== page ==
12 Years a Slave

I watched this about a month ago and only now do I find the time to jot down some notes:

Post-cinema trip discussions touched on how little this had to say about the legacy of slavery and what it means for us today. In fact, any comment in this direction is confined to a single shot of Chiwetel imprisoned in a cellar and the camera moving up to reveal the skyline of Washington D.C. – suggesting that it is literally built on the backs of slaves.

Instead the film addresses the more abstract question of what it means to be a slave, for owner as well as owned. As has been pointed out everywhere, Chiwetel is an African American, not an African, and yet his being ripped away from his recognisably bourgeois lifestyle brings home to the western bourgeois viewer the injustice of the whole trade, since Africans also had families and liberties before they were coerced onto the slave-ships.

Chiwetel Ejiofor's performance is brave and noble, serving as the point of entry for the audience, the viewfinder through which we observe mid-19th century American slave society. He's an actor I have a great deal of respect for, managing to appear in two of the best science fiction films of recent times (where he essentially plays the same character). But Michael Fassbender's performance is more interesting and integral to the film's purposes, as it captures the way the owner class are corrupted by the institution of slavery.

Fassbender is a brute: in his first scenes he gives scriptural justification for whipping his slaves, like a torturer describing his tools to the victim. But he is also the adult version of the Paul Dano character Chiwetel encounters first. Dano commands the slaves to clap while he mockingly sings "Run, Nigger, Run". We also see Fassbender orchestrating his slaves in a deeply surreal dance at his house. His violence, like Dano's, is caused by a childish petulance at not getting what he wants. They are both spoiled children who have grown up in a society that replaces their toys with human beings.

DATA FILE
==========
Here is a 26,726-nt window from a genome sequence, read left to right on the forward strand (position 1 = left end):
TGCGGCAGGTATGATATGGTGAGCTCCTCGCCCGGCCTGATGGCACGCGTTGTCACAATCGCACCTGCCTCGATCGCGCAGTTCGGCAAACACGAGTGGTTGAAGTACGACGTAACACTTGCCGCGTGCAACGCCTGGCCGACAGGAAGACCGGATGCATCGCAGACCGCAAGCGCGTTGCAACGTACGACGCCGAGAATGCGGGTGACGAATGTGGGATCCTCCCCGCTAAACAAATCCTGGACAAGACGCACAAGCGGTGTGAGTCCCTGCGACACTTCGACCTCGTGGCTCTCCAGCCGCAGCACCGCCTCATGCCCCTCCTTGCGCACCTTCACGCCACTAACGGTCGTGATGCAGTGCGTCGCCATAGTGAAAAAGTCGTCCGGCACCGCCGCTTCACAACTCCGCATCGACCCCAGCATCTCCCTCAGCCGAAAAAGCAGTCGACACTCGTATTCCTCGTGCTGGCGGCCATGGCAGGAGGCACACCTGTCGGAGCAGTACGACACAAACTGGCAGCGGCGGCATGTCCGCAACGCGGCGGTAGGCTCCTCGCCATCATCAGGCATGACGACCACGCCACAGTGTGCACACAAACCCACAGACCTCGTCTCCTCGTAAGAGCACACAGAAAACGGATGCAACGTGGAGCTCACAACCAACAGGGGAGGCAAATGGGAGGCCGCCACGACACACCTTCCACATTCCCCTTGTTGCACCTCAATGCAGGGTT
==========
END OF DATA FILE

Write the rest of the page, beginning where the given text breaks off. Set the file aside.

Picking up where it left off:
Brad Pitt plays a small but crucial role at the end of the film, handing Chiwetel the possibility of freedom. Amidst the respected but relatively unknown cast walks in one of the biggest Hollywood stars around to berate Fassbender for owning slaves – the glamorous hero coming to the rescue. This may have wound people up the wrong way, but I suspect Steve McQueen knew exactly what he was doing. Played by Pitt, the part has a distancing effect that takes you out of the film, but perhaps this is intentional, since Pitt's intervention is exactly an insertion of anachronistic values into an environment where they do not exist. I think it's a clever use of star-power.

Finally, and this is where I am less certain in my interpretation of the film, having my confidence shaken by this revealing interview with the director in the Guardian where he admitted that he never examined himself. In McQueen's previous film Shame I identified some interesting contrasts between the the two main characters, and since they were of two different genders, I speculated about whether there was a bit of gendering going on. 12 Years a Slave may contain a subtle piece of gendering as well. There are two coin-transfer scenes: both attempts to purchase an escape. But for Patsy, the only escape she sees is death, and she isn't brave enough to go through with it on her own, while Northup is able to dream of an end to slavery. I'm not going to push this as far as I did with Gravity, however, as Patsy's experience and opportunities are different from Northup's. The parallel is worth thinking about, however.

Interesting also that when Northup is reunited with his family, he feels he has to apologise for his absence – ridiculous since his kidnapping is not his fault. But cycling back to the beginning of the film, where we see Northup in a moment of infidelity, the apology can be given a different gloss – an admission that whilst enslaved he could not fulfill his responsibilities as a father and did not always remain true to his family.

The final paragraph of the Guardian interview confirms what many critics and audiences have said – the violence in the film is extreme, but it is the opposite of gratuitous. Instead, it's something that is "important" and necessary to be seen and experienced. Almost a way to be shriven if not absolved for this crime in our collective past. Simply bringing that sense of what slavery was like is the film's ultimate purpose, and how it achieves its moralising effect.